Cooking the Books: Zollverein
During the 19th century, even before Germany became a single state in 1871 and was still divided into kingdoms and duchies large and small, there was nevertheless a considerable degree of economic unity. This was achieved through the ‘Zollverein’, under which the states and statelets who joined committed themselves to two things – a common market, or customs-free trade with other member-states, and imposing the same tariff on imports from outside the union.
Zollverein was translated into English as ‘customs union’. When in 1957 six European states – Germany, France, Italy, the Netherlands, Belgium and Luxemburg – established what they called the ‘European Economic Community’ it was popularly known as the ‘Common Market’ after the free trade area established behind the common external tariff. The common external tariff had another consequence. It meant that the EEC was a single trading bloc vis-à-vis other states and trading blocs. In 1973 the UK, Ireland and Denmark joined this common market/ customs union and trading bloc.
Some of the EEC member-states envisaged going further, seeing the common market as a step towards economic and monetary, and eventually, political union. This aim was formalised in 1993 when, under the Treaty of Maastricht, the EEC changed its name to ‘European Union’. This also introduced the aim of removing non-tariff barriers to trade within the area such as differing safety, environmental and technical requirements by establishing common standards and regulations and so a frictionless market called ‘the Single Market’ (as a step beyond a merely tariff free ‘common market’).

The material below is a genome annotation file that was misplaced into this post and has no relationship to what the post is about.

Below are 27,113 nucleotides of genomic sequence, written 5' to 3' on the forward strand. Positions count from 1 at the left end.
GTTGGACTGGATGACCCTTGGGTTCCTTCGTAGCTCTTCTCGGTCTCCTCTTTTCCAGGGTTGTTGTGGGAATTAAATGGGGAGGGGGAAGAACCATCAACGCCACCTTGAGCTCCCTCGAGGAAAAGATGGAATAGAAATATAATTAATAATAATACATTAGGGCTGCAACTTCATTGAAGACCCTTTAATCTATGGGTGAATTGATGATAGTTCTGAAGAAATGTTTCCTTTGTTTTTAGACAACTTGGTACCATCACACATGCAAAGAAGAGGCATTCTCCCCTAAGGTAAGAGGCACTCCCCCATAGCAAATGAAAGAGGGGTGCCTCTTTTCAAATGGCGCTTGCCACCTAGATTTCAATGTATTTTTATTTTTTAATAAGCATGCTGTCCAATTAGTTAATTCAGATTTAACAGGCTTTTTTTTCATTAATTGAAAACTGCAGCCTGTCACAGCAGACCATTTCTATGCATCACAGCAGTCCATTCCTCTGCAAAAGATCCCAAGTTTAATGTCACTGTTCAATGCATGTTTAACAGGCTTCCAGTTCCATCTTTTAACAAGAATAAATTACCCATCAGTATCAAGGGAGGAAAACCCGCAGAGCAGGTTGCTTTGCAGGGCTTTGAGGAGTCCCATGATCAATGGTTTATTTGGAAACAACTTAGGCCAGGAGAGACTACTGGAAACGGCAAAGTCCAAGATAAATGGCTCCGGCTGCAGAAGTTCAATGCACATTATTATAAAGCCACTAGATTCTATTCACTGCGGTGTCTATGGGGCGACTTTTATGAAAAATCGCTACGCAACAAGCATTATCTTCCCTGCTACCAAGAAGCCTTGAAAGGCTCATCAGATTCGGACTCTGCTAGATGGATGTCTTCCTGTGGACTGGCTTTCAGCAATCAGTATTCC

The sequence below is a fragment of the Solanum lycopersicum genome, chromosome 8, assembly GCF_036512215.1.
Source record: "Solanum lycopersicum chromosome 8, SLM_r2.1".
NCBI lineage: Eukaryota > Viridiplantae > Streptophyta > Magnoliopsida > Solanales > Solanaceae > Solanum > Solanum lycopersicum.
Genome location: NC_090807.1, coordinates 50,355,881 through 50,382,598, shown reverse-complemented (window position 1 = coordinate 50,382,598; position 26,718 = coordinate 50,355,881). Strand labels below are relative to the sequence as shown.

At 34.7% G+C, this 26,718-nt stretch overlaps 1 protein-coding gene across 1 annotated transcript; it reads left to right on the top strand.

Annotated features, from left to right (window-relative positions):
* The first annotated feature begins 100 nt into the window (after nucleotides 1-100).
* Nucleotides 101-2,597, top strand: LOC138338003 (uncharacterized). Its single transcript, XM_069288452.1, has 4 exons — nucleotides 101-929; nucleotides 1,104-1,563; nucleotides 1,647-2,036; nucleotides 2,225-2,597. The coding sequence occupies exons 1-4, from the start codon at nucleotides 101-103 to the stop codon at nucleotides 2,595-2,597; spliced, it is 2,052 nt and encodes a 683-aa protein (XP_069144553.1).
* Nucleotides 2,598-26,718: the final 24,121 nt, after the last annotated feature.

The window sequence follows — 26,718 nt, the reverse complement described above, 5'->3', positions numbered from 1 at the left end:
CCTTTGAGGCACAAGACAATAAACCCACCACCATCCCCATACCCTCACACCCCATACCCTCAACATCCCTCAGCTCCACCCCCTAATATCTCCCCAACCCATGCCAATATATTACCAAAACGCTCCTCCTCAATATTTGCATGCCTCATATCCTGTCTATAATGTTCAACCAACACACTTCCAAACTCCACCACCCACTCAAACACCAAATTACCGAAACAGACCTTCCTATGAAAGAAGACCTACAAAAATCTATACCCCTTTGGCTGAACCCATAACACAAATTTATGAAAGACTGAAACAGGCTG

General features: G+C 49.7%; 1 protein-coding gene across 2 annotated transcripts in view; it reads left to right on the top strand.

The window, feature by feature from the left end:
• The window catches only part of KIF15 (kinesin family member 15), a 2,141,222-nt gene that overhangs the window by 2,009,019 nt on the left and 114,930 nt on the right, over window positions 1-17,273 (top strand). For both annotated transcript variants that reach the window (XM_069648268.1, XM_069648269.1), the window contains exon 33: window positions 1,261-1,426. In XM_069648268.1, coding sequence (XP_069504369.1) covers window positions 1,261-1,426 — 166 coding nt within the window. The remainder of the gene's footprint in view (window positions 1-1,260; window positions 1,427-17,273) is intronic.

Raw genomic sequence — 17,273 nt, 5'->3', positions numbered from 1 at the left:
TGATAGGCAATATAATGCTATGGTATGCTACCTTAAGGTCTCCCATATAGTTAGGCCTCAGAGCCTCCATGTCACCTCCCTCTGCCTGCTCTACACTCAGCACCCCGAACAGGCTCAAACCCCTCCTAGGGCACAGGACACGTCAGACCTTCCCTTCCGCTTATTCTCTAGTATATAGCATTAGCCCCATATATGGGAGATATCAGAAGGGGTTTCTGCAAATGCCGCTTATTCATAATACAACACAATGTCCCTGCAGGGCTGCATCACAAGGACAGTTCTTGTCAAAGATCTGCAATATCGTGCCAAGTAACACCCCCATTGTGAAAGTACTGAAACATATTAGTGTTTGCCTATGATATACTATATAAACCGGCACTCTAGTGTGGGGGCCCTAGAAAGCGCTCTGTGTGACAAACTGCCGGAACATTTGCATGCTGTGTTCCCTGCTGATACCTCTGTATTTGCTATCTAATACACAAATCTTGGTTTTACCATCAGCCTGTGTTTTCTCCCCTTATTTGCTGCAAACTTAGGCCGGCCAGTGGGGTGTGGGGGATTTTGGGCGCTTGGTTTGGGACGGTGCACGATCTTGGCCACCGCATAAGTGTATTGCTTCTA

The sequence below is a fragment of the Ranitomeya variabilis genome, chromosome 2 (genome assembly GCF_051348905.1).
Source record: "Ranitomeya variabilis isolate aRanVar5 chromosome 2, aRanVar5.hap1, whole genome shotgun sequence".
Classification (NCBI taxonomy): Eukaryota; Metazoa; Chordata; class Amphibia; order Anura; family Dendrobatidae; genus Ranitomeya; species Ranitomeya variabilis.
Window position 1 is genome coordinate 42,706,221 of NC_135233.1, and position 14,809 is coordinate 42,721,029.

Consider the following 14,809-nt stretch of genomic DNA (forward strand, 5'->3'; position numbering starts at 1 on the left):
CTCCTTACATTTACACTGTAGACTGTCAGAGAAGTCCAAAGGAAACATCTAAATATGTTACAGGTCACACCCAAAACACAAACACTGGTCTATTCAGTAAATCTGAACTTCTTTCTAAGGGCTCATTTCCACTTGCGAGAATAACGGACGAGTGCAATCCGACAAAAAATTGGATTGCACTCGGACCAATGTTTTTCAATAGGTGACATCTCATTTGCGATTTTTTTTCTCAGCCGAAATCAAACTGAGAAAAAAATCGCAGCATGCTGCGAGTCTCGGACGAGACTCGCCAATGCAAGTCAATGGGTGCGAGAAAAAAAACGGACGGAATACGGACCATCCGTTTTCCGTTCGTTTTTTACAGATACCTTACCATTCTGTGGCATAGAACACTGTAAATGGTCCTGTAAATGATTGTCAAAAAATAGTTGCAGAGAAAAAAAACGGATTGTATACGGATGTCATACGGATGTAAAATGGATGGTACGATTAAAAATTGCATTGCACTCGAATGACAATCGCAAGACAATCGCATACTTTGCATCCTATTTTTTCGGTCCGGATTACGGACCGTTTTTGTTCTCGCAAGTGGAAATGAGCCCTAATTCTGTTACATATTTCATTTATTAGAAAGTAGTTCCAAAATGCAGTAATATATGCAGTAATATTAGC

In the referendum in Britain in June 2016 a 52-48 majority voted ‘leave’ in answer to the question ‘Should the United Kingdom remain a member of the European Union or leave the European Union?’ But it wasn’t clear what this meant in practical terms. Did it mean simply leaving the EU and its political institutions but still staying in the customs union (the minimalist interpretation, which would put Britain in the same sort of position as Norway) or leaving the customs union too (the maximalist interpretation)?
Ever since, both the capitalist class and its political representatives have been divided on the issue, with a sizeable majority of actual capitalists in favour of staying in the customs union (they never wanted to leave anyway). Their political representatives are more evenly divided, with ironically the Labour Party being closer to the majority capitalist position than the Tories.
The government itself wants to leave the customs union so that Britain can negotiate trade deals on its own. They believe that they will be able to negotiate better deals for the capitalist class than as part of the EU trading bloc. This remains to be seen as one of the original capitalist reasons for being in the EEC was precisely the calculation that a big trading bloc would have more clout in trade negotiations than going it alone. The first test will be what sort of deal an independent UK will be able to negotiate with a big trading bloc like the 27 remaining EU member-states will still be.
As socialists, who have no concern with what is in the best interest of the capitalist class, we can sit back and watch the show.